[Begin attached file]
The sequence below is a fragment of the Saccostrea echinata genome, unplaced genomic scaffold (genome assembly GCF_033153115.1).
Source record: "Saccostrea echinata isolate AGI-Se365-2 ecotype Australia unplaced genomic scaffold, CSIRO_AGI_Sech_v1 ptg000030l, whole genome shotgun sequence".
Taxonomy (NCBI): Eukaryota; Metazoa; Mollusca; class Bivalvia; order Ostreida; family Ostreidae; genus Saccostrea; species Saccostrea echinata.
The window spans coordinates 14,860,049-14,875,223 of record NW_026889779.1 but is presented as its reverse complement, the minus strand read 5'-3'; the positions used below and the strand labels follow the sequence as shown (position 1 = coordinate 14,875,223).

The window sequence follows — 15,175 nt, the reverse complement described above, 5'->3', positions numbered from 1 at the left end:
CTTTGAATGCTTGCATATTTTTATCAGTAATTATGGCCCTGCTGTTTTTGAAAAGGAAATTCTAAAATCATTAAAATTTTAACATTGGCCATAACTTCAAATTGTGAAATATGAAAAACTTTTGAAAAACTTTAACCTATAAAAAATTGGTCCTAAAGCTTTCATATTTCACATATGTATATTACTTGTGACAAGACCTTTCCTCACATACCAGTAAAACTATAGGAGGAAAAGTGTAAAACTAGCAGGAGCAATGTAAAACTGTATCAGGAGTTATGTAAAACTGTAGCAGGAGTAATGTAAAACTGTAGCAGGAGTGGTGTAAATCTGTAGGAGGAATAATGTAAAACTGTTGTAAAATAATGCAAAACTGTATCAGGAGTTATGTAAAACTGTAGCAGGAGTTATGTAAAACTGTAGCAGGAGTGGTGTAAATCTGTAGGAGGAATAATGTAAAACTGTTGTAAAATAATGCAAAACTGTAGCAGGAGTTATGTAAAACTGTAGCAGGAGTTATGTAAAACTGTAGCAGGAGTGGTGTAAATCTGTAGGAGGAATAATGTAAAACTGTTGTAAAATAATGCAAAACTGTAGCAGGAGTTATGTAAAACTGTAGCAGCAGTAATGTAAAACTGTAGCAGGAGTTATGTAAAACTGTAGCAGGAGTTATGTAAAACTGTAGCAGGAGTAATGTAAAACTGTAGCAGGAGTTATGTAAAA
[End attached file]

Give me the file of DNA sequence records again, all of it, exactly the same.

The sequence below is a fragment of the Saccostrea echinata genome, unplaced genomic scaffold (genome assembly GCF_033153115.1).
Source record: "Saccostrea echinata isolate AGI-Se365-2 ecotype Australia unplaced genomic scaffold, CSIRO_AGI_Sech_v1 ptg000030l, whole genome shotgun sequence".
Taxonomy (NCBI): Eukaryota; Metazoa; Mollusca; class Bivalvia; order Ostreida; family Ostreidae; genus Saccostrea; species Saccostrea echinata.
The window spans coordinates 14,860,049-14,875,223 of record NW_026889779.1 but is presented as its reverse complement, the minus strand read 5'-3'; the positions used below and the strand labels follow the sequence as shown (position 1 = coordinate 14,875,223).

The window sequence follows — 15,175 nt, the reverse complement described above, 5'->3', positions numbered from 1 at the left end:
CTTTGAATGCTTGCATATTTTTATCAGTAATTATGGCCCTGCTGTTTTTGAAAAGGAAATTCTAAAATCATTAAAATTTTAACATTGGCCATAACTTCAAATTGTGAAATATGAAAAACTTTTGAAAAACTTTAACCTATAAAAAATTGGTCCTAAAGCTTTCATATTTCACATATGTATATTACTTGTGACAAGACCTTTCCTCACATACCAGTAAAACTATAGGAGGAAAAGTGTAAAACTAGCAGGAGCAATGTAAAACTGTATCAGGAGTTATGTAAAACTGTAGCAGGAGTAATGTAAAACTGTAGCAGGAGTGGTGTAAATCTGTAGGAGGAATAATGTAAAACTGTTGTAAAATAATGCAAAACTGTATCAGGAGTTATGTAAAACTGTAGCAGGAGTTATGTAAAACTGTAGCAGGAGTGGTGTAAATCTGTAGGAGGAATAATGTAAAACTGTTGTAAAATAATGCAAAACTGTAGCAGGAGTTATGTAAAACTGTAGCAGGAGTTATGTAAAACTGTAGCAGGAGTGGTGTAAATCTGTAGGAGGAATAATGTAAAACTGTTGTAAAATAATGCAAAACTGTAGCAGGAGTTATGTAAAACTGTAGCAGCAGTAATGTAAAACTGTAGCAGGAGTTATGTAAAACTGTAGCAGGAGTTATGTAAAACTGTAGCAGGAGTAATGTAAAACTGTAGCAGGAGTTATGTAAAA